Catholicism poses a fundamental challenge to the contemporary belief that everything is relative (except, of course, the truth that there is no such thing as truth). Truth is the person of Christ, and what flows from that belief. It is precisely for this reason that there is concern when any occupant of the See of St Peter seems not to be giving a clear statement of Catholic belief; if the trumpet gives an uncertain sound … and all that. As an academic I am always happy to stir up thinking by questioning the assumptions my students have about their subject, but what is appropriate in one arena is not in another. I happen to believe that the University where I work is a force for good in the world, and even if I had doubts about some of the things it does (I don’t), I would not raise the issue in public. It remains a mystery to me why Pope Francis cannot follow that simple rule.
One lesson he, and the rest of us, can learn from the postmodernists is that it is not the authorial voice which is authoritative; it is what is heard, as much as what was meant by the author, which counts. If people keep getting a certain impression about what the Pope is saying, that does not mean they are right, but it does mean that those who advise him might point out that greater clarity would be useful.
Of course, there will always be those whose perspective is such that they will misread what is said. One of the things which has concerned me from the start of this Papacy is that from the moment Francis stepped out onto the balcony, there were those who were criticising him. They might want to tell us that everything that has happened since justifies their doubts, even as those who oppose them would tell us that such a reaction os simple self-confirmation bias. From there we descend into the world of ‘fake news’. As with President Trump, those who have no time for him will read everything he does and says as confirmation that they are right. Those on the Right who take the view that such a reaction simply proves the Left will never give Trump a break, might, if they are critical of Pope Francis, like to ponder the irony that in the eyes of the Pope’s supporters, they are doing what liberals do to Trump. As so it goes on.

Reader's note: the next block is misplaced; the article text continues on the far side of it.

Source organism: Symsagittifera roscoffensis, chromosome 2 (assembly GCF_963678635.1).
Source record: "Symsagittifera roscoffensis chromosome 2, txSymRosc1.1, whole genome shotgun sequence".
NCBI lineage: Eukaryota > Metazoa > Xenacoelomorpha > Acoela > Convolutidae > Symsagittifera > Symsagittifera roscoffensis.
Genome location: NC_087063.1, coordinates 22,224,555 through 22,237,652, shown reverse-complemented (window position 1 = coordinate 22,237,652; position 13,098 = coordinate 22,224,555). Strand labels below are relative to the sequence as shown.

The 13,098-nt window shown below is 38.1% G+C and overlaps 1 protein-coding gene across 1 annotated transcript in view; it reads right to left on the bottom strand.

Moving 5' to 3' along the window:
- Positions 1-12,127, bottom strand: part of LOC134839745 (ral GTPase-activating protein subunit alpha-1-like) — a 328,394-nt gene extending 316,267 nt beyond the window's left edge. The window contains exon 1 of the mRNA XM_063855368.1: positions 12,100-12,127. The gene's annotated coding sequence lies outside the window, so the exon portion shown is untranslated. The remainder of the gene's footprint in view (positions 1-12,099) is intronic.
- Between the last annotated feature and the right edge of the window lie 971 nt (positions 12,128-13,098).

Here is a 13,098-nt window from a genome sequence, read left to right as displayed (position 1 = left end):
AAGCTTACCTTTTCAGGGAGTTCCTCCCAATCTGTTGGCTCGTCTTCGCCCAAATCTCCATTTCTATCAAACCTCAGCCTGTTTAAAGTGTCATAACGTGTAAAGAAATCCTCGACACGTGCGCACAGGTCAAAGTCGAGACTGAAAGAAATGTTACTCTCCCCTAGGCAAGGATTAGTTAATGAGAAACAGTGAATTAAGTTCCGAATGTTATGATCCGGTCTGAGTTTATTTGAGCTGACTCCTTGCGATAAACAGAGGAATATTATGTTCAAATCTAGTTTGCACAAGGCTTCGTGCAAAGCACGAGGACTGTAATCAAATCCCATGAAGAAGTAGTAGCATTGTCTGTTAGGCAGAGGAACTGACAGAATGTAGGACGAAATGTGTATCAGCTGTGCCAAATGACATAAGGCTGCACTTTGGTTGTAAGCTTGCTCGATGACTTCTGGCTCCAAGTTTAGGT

In all of this, what of the faithful? As with much of our political discourse, it may be a sobering reminder that most people do not follow what obsesses parts of the blogosphere.
The Pope is infallible only in certain matters and on certain issues. If the impression has gained ground over the last thirty years that almost everything the Pope says is to be taken as Gospel, then that certainly would not be the fault of those who spent so much time criticising St Pope John Paul II. The irony of those people now shifting their position to the one they used to criticise is not lost on some of us; nor is the irony of their opponents changing places with them.
Contrary to what is sometimes implied, the Catholic Church has always had a lively intellectual life. How could it be otherwise in a living Church? In a world with 24/7 media this allows more of us access to that process, but we should remember that just as we would object to anyone impugning our good faith in taking up a position, so others will object if we do the same. Tone influences what is heard. From His Holiness down, all who engage in such discussions would do well to remember that.